November 8, 2012
By James Jay Carafano, Ph.D.
When President Obama gets back to the Oval Office, the challenges of foreign affairs will look pretty much the same as they did before the election. And while all presidents would like to shelve foreign policy to focus on “a little nation building right here home,” Mr. Obama well knows that the world can’t be put on hold. As long as the United States remains a leading economy with complex military, financial and geopolitical interests around the world, Washington cannot ignore the globe.
No doubt the White House will want to jump right in on taxes, deficits, jobs and economic growth—after all, that’s what the people reelected him to deal with. But foreign policy usually refuses to take a back seat. And there’s a lot going on overseas that will demand more than a little attention.
Middle East Muddle
There is no single Middle East problem. There is a plethora of problems that run from Iran through the deserts to Egypt and into North Africa. All signs indicate this part of the globe will host the world’s hottest hot spots in the months ahead.
Tehran’s nuclear ambitions, protests in the Gulf States, an increasingly unsteady Egypt, terrorists in the Sahel—these are all distinct problems, yet each has the potential to cascade throughout the region and beyond. The effects of a widening war in Syria, for example, could ripple as far South as Mali. If the administration tries to treat each of these without an eye on the other, running back and forth like a fireman—or, worse, a gawking bystander—it will be unable to stay ahead of the tsunami of change (or war) that is coming. The White House is going to have to come with a coordinated, integrated regional approach.
Asian High Anxiety
Since the president promised to pivot to Asia, the only change in the region has been a downturn in U.S. influence and prestige. The distractions in the Middle East have made a mockery of the notion that the United States ever truly could focus on one part of the world and put other areas of vital interest on the backburner.
Ever since the administration announced its pivot, China has done nothing but challenge it, flexing its military muscle and broadening its claims of sovereignty at sea. Looking at the administration’s plans to downsize the military, the Chinese have concluded that the Pentagon won’t have much left to pivot with—and if a crisis arises elsewhere, the United States will have to pull forces from the Pacific to respond. So far the pivot has all the credibility of a pirouette. The president will have to fix that.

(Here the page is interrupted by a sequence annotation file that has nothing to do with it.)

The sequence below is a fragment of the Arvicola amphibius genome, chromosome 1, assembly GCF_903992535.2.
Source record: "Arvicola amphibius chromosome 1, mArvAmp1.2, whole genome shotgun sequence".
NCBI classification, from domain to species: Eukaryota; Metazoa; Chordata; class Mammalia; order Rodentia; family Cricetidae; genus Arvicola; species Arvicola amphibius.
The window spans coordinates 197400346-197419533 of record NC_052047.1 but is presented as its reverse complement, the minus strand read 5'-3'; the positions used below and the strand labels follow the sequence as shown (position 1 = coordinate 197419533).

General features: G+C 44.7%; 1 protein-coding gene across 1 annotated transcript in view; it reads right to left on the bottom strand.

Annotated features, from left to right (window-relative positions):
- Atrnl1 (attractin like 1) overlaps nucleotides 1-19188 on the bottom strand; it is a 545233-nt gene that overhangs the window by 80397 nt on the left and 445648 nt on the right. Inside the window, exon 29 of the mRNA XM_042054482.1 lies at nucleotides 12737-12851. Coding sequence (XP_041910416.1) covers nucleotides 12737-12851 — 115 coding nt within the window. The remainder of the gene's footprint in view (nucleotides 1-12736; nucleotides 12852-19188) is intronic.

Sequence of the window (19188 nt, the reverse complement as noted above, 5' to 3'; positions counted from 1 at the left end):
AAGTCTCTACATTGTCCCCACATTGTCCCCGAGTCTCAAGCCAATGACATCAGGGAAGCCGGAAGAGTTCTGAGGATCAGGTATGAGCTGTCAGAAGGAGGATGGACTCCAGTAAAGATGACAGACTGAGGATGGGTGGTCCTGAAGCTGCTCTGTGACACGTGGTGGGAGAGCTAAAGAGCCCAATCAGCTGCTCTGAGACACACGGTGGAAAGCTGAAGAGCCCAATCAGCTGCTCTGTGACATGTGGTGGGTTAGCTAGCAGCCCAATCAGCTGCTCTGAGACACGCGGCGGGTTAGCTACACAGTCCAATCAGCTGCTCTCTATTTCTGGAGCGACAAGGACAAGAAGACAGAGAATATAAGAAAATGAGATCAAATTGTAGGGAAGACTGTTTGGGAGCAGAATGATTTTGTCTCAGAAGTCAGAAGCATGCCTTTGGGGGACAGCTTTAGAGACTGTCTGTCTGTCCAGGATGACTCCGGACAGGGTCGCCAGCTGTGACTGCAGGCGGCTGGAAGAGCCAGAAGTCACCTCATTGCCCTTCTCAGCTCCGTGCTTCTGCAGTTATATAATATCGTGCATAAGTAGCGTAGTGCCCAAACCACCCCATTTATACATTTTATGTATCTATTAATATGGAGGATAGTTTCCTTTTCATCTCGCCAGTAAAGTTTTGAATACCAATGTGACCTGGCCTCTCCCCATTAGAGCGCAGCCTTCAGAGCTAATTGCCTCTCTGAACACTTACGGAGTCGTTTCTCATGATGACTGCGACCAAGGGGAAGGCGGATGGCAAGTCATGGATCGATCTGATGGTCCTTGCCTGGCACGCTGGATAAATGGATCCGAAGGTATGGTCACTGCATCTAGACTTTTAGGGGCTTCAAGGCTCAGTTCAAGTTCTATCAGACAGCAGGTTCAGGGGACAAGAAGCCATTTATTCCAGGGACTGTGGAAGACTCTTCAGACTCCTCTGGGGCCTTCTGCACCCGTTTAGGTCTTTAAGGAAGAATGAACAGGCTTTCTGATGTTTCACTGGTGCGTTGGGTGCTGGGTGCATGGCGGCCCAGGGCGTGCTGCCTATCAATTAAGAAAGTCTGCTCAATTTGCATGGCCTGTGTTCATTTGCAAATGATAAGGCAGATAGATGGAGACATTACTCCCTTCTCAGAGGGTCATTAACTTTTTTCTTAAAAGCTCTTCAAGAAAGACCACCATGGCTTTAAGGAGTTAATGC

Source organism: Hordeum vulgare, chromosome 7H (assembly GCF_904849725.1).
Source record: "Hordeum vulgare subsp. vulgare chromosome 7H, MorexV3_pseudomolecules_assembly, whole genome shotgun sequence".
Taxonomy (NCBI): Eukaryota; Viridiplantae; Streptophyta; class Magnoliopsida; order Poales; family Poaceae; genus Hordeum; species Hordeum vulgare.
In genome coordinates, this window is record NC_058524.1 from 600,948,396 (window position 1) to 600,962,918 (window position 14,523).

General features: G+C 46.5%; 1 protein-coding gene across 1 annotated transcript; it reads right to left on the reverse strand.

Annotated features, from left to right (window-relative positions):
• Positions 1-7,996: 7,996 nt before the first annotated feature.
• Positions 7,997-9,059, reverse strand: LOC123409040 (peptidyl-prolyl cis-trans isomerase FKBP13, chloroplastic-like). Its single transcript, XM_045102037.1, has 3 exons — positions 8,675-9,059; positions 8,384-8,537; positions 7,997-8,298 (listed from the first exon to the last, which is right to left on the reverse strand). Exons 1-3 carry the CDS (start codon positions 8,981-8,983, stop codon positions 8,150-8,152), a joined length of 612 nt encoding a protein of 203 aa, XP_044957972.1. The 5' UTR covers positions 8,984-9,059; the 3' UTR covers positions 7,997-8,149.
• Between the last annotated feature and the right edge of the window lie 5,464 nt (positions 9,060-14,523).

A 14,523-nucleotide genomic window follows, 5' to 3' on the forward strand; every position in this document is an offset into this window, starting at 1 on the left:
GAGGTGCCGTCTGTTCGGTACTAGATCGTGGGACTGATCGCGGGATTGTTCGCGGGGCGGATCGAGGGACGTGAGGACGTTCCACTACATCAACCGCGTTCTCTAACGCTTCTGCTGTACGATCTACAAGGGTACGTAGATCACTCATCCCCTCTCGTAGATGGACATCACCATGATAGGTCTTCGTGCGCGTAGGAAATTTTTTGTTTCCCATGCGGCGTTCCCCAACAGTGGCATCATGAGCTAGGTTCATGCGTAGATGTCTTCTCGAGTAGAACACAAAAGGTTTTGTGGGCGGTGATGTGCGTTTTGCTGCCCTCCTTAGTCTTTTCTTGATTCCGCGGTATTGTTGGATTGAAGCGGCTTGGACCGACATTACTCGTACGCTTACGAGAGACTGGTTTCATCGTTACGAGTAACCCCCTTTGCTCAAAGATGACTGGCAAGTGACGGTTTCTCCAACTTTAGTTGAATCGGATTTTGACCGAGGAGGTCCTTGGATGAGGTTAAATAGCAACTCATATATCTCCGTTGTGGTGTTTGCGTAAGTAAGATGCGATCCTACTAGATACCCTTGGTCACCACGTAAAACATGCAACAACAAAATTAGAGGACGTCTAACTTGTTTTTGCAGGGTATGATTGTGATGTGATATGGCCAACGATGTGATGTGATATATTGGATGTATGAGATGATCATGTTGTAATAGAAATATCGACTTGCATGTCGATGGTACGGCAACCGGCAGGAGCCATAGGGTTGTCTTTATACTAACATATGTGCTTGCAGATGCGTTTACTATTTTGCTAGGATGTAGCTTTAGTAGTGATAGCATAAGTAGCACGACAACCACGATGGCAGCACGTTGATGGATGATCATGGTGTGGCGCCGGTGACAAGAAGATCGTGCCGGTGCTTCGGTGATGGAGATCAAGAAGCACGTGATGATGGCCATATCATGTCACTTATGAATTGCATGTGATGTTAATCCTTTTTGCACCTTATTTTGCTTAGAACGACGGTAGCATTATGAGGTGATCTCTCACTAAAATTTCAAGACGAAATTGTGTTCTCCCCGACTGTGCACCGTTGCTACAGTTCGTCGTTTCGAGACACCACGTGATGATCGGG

There is more than enough evidence that the president’s counterterrorism strategy, though less than two years old, has come to the end of its life. That strategy focused on “decapitating” al Qaeda. It didn’t work because al Qaeda is really just a piece of a global Islamist insurgency. Unlike a drug cartel, it can’t be taken down by just taking out the leadership.
Unless the president changes course soon, terrorists will have more sanctuaries by 2016 than they had in 2010.
What happened at the U.S. consulate was a terrible, and perhaps unforgivable, tragedy. It was not, however, a foreign policy disaster.
But Benghazi could become one yet if the president doesn’t stop now and just come clean with the American people. Better to just come out with all the facts, take your licks, and move on than to let the issue dog and distract the White House for months to come.
Don’t forget that once al Qaeda tries a tactic, it always comes back to it again. There will be another embassy attack in America’s future. Let’s find and fix the gaps before the next one.
James Jay Carafano is director of the Allison Center for Foreign Policy Studies at The Heritage Foundation.
First appeared in The National Interest.
James Jay Carafano, Ph.D.
Vice President for the Kathryn and Shelby Cullom Davis Institute for National Security and Foreign Policy, and the E. W. Richardson Fellow
Read More >>
Request an interview >>
Please complete the following form to request an interview with a Heritage expert.
Please note that all fields must be completed.
Heritage's daily Morning Bell e-mail keeps you updated on the ongoing policy battles in Washington and around the country.
The subscription is free and delivers you the latest conservative policy perspectives on the news each weekday--straight from Heritage experts.
The Morning Bell is your daily wake-up call offering a fresh, conservative analysis of the news.
More than 450,000 Americans rely on Heritage's Morning Bell to stay up to date on the policy battles that affect them.
Rush Limbaugh says "The Heritage Foundation's Morning Bell is just terrific!"
Rep. Peter Roskam (R-IL) says it's "a great way to start the day for any conservative who wants to get America back on track."
Sign up to start your free subscription today!
The Heritage Foundation is the nation’s most broadly supported public policy research institute,
with hundreds of thousands of individual, foundation and corporate donors. Heritage, founded in
February 1973, has a staff of 275 and an annual expense budget of $82.4 million.
Our mission is to formulate and promote conservative public policies based on the principles of free
enterprise, limited government, individual freedom, traditional American values, and a strong national
defense. Read More
© 2014, The Heritage Foundation Conservative policy research since 1973